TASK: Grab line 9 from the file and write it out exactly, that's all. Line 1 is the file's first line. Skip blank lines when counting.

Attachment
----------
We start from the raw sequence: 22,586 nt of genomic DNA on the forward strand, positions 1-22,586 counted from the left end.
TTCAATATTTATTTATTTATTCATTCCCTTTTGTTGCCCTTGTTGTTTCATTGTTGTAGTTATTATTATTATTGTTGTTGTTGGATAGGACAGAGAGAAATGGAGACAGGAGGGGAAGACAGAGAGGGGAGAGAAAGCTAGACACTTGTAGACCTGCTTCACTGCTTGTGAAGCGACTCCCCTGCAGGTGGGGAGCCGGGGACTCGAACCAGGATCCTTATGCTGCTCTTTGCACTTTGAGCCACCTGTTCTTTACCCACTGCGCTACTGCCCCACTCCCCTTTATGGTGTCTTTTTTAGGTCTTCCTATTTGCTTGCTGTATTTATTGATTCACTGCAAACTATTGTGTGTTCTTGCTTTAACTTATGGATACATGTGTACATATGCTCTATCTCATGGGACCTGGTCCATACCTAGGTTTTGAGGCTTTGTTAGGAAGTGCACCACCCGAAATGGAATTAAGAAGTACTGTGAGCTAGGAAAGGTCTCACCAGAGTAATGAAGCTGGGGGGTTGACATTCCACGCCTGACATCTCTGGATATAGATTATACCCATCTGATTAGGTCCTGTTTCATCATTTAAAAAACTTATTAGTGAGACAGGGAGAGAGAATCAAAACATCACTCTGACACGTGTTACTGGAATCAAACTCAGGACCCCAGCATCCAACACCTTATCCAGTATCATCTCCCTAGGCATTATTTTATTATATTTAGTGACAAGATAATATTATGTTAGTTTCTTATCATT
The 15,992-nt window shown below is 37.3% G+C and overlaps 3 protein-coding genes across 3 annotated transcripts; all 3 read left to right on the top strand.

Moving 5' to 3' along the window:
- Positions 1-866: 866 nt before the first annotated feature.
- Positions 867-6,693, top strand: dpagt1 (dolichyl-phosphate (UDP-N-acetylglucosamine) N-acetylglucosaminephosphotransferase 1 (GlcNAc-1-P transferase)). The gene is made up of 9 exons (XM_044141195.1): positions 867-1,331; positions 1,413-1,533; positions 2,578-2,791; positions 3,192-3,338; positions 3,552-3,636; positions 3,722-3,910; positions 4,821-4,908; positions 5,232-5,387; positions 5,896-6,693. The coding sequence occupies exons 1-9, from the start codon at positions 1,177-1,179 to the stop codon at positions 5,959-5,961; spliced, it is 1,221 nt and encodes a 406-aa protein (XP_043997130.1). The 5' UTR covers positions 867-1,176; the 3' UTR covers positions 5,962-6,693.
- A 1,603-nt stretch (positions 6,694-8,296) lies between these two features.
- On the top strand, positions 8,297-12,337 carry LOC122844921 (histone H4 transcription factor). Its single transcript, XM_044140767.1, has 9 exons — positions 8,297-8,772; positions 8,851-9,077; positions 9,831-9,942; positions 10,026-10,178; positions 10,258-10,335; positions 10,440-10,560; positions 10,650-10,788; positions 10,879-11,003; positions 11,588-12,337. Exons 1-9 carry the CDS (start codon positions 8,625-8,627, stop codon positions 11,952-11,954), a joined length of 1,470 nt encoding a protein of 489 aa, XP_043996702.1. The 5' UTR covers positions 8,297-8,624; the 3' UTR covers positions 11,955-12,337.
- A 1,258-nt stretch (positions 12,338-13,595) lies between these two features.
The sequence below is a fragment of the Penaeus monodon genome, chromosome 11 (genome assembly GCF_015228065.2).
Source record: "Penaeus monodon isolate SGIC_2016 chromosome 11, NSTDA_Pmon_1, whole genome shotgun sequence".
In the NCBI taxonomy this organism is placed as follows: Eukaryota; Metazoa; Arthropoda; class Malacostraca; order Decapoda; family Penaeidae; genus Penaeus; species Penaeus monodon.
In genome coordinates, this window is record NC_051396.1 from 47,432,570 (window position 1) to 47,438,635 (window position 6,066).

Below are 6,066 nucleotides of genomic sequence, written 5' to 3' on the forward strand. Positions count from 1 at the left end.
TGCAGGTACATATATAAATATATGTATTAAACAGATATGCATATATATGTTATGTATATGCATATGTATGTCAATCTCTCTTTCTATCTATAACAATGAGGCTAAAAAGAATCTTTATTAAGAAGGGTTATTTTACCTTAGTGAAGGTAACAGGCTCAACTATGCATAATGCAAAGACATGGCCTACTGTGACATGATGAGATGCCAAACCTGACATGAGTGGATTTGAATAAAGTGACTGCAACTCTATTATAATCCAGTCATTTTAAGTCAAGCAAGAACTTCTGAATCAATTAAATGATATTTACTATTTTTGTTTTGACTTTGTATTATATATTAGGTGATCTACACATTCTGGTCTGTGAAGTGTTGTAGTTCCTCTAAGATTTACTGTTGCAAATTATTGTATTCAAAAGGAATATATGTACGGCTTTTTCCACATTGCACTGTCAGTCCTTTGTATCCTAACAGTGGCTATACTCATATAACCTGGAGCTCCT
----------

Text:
- A 1,258-nt stretch (positions 12,338-13,595) lies between these two features.